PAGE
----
The debate surrounding Aviva Premiership relegation goes on, with a top-flight closed shop now back on rugby's agenda. Here are the thoughts of former Fiji Sevens coach Ben Ryan
Scrapping Premiership relegation would have positive effect argues Ben Ryan
Relegation from the Aviva Premiership divides people. It’s not quite ‘Wars of the Roses’ but it seems people have a black or white outlook on it – no grey to be seen. Here is my take on why scrapping relegation would have a positive effect, with a particular lean towards performance.
As yet, no club that has come into the Premiership, with the exception of Exeter, has been anything other than risk-averse. I’ve seen teams come up and try to play the same as everyone else. There are some contrasts but I haven’t seen anyone really try to do it differently, to play a game less based on power and more on dexterity.
Everyone does tonnes of analysis on each other, but instead they could be coming up with new ideas on the field or surprise moves that no one could have analysed.
One of the major reasons for this is the fear of relegation. Of course, you could see it as an exciting challenge, but that’s not happening – and it’s not because coaches and players are unable to think to that level of creativity or improve players with amazing core skills. I think it’s the landscape. The reason Super Rugby is so much less conservative than the Premiership is that the spectre of relegation isn’t hanging over teams.
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Without relegation you wouldn’t get as much reliance on proven overseas players either. Younger British players would get more of a chance and that would help accelerate their experience for their club and national sides.
I love seeing amazing overseas talent in the Premiership and I know there are English-qualified player quotas, but too many young players still don’t play enough rugby because they aren’t given a chance in the top flight. With less pressure, clubs may be happier to release players for national programmes like the U20s and sevens too.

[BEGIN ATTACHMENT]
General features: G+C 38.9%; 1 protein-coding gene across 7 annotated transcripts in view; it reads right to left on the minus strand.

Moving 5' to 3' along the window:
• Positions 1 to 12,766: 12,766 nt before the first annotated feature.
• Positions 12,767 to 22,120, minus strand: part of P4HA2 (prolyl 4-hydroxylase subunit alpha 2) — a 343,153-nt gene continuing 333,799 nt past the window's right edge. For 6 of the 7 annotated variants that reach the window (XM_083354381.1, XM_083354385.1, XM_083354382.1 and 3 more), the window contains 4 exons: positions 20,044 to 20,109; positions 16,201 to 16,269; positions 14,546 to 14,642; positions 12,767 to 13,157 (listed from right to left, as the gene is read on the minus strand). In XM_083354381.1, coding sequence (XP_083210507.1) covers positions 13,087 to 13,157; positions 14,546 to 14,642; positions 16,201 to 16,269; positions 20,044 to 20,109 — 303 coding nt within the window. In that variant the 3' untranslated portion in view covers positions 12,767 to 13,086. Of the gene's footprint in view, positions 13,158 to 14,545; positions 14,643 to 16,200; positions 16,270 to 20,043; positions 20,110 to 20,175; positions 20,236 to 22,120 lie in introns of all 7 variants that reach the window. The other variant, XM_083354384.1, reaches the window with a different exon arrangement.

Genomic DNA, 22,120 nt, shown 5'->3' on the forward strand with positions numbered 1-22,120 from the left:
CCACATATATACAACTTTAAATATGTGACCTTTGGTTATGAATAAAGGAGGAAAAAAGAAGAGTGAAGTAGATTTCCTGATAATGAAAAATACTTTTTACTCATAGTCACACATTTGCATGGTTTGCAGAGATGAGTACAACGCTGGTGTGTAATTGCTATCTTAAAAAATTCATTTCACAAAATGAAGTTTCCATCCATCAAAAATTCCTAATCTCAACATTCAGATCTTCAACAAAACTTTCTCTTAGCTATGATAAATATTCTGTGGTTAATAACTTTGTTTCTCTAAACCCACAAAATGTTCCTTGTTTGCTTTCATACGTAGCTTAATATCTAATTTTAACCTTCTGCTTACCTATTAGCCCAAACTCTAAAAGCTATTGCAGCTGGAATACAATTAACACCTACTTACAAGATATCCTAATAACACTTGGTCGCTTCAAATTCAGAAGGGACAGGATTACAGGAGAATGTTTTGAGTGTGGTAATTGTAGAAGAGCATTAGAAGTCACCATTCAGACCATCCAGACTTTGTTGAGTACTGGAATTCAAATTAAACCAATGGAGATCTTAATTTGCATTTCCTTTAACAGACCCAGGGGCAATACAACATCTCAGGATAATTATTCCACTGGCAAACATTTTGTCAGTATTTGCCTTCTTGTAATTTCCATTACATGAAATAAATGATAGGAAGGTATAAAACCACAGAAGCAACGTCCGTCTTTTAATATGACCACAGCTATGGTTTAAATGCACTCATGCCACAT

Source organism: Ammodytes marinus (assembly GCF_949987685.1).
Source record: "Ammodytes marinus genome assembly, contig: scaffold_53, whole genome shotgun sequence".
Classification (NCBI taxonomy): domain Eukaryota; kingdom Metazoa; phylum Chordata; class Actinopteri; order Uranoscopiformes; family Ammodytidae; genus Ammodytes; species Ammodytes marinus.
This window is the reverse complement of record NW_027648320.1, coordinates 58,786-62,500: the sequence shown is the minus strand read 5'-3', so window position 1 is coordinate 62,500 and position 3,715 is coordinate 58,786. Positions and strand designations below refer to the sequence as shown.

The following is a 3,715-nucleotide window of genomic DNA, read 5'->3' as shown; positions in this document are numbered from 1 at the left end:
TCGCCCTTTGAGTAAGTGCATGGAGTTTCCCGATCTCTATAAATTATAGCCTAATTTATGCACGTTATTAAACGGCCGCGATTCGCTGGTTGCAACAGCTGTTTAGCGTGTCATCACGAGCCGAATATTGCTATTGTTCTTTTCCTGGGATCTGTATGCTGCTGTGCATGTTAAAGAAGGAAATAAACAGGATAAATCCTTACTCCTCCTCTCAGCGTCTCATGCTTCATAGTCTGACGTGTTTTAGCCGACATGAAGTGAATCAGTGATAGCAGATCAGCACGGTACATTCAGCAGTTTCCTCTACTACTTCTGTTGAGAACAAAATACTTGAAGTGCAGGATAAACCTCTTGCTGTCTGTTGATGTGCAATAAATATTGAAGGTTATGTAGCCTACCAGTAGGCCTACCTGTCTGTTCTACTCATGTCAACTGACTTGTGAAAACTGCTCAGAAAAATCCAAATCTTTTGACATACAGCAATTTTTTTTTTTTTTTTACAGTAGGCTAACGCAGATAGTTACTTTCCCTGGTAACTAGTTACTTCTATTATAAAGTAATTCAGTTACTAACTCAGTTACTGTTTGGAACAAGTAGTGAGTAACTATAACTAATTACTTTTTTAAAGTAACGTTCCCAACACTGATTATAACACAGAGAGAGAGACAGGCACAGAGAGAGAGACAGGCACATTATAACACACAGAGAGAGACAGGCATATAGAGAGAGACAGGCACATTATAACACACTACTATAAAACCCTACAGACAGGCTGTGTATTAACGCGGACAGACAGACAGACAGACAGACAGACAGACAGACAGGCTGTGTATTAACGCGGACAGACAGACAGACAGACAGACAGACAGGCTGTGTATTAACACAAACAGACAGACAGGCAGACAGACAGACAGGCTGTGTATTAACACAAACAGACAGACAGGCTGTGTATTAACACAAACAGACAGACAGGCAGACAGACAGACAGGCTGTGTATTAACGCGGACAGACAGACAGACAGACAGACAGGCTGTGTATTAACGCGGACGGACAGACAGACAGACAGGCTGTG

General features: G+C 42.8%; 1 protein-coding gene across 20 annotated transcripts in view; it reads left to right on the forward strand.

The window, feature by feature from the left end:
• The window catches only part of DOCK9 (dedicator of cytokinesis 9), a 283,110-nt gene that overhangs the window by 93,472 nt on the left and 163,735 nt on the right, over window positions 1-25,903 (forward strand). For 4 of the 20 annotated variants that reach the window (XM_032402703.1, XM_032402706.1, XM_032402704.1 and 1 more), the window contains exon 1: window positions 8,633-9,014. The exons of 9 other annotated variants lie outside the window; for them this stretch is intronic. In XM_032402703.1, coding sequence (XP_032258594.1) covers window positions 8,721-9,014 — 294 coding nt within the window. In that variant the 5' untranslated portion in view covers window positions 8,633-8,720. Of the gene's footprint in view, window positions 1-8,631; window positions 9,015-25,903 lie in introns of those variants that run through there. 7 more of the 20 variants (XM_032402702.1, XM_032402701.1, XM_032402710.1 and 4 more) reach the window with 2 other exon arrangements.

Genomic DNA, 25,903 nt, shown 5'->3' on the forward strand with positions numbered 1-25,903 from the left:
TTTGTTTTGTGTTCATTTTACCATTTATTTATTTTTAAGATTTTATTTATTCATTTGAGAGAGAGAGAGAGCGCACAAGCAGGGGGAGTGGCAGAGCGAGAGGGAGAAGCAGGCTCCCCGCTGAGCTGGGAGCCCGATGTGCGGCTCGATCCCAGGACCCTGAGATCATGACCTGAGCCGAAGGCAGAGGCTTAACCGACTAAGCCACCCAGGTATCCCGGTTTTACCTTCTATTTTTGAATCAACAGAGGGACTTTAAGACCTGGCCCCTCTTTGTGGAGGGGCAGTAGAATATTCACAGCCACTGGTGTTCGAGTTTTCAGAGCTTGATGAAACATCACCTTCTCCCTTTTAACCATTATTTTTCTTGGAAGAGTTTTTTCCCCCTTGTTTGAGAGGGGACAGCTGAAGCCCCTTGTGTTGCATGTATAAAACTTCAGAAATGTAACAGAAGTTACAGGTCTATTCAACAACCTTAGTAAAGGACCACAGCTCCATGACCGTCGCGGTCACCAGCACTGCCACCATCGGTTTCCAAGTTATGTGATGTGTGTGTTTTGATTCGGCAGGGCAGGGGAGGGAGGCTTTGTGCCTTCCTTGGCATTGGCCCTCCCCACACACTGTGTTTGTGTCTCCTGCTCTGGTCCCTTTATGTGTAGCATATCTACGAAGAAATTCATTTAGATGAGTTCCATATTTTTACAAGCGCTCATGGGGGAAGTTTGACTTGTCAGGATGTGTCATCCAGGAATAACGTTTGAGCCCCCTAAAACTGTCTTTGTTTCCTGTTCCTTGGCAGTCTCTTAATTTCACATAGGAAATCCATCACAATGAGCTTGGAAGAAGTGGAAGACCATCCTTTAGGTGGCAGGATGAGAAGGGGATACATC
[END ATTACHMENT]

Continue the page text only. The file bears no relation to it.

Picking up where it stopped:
The cost to those clubs trying to get into the Premiership and then trying to stay in is huge. Exeter rose through the ranks smartly, but on the flip side we see clubs break themselves financially or overly rely on a benefactor. For every Exeter, there is a London Welsh. If London Irish don’t avoid the drop, what will happen to them next season?
An argument put forward by those in favour of relegation is that removing it would mean dead-rubber games at the end of the season. That’s happened a fair bit recently anyway as clubs get relegated earlier than the closing weeks and it’s more depressing to watch a club that’s already relegated being stripped apart in front of your eyes.
We have had some great end-of-season weekends – the Harlequins relegation weekend in 2005 was a real cliffhanger – but it’s not a common occurrence.
Not many people liked it when the Premiership changed from ‘first past the post’ to the play-off system to decide who would be champions, but it works brilliantly and maintains the excitement.
Now a solution is needed at the other end of the table to protect the promoted clubs, to increase the chances of young players getting Premiership game time and to allow the shackles to at least be loosened, if not completely shaken off, so they play a more expansive style that pushes the boundaries technically and mentally and not as much physically.
Perhaps change the points system to make it more attack-minded – a winning bonus point for scoring three more tries than the other team; keep the four-try losing bonus point but award two points if a losing team scores six tries; have ‘jokers’ where teams choose one game a season that is worth double points.
Also, put pressure on the lawmakers to stop making the breakdown a place of carnage and introduce a law that stops sides from kicking penalties to touch.
I get those who don’t want to shut the door and I understand those who are anti-relegation. The real answer may be somewhere in the middle.
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Ben Ryan guided Fiji to gold at the 2016 Rio Olympics and is Rugby World magazine’s resident columnist. Read his views every month in the magazine.
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